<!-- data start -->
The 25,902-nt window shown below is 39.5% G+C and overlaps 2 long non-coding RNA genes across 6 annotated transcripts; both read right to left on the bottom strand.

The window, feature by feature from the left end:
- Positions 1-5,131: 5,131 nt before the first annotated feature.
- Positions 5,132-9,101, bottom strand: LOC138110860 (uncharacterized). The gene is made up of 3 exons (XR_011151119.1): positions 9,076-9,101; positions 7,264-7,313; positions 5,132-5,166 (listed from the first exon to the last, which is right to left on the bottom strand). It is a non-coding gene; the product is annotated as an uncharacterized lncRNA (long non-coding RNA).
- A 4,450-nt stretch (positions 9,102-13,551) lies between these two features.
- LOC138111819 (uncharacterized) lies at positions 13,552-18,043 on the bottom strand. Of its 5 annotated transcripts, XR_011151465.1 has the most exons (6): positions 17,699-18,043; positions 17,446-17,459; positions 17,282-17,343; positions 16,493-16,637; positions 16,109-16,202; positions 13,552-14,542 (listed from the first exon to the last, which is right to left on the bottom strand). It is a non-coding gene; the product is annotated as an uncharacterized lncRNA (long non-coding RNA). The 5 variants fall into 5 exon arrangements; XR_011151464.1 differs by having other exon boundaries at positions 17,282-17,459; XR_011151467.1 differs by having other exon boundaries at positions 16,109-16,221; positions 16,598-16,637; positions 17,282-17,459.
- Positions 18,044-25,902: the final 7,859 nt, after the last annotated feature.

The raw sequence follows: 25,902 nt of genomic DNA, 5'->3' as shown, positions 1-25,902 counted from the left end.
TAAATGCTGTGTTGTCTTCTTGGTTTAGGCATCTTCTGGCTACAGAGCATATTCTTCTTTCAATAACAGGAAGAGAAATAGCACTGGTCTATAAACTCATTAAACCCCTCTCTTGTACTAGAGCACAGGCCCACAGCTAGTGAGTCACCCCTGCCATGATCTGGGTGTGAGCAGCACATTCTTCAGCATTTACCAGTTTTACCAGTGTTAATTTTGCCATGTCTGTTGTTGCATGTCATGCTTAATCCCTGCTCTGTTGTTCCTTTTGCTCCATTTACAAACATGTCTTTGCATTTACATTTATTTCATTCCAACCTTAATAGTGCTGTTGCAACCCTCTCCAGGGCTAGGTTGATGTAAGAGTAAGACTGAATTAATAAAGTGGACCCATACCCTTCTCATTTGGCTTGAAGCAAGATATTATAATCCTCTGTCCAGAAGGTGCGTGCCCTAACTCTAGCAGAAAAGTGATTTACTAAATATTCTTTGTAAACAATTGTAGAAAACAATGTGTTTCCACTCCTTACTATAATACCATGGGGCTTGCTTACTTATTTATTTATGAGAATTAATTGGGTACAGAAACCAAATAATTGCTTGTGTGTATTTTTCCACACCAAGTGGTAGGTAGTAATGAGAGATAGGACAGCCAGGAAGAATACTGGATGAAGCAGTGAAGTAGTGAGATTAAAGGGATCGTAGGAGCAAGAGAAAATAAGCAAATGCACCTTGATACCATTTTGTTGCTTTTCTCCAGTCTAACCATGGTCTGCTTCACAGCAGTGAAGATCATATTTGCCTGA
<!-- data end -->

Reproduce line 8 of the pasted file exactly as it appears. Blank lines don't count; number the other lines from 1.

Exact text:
The raw sequence follows: 25,902 nt of genomic DNA, 5'->3' as shown, positions 1-25,902 counted from the left end.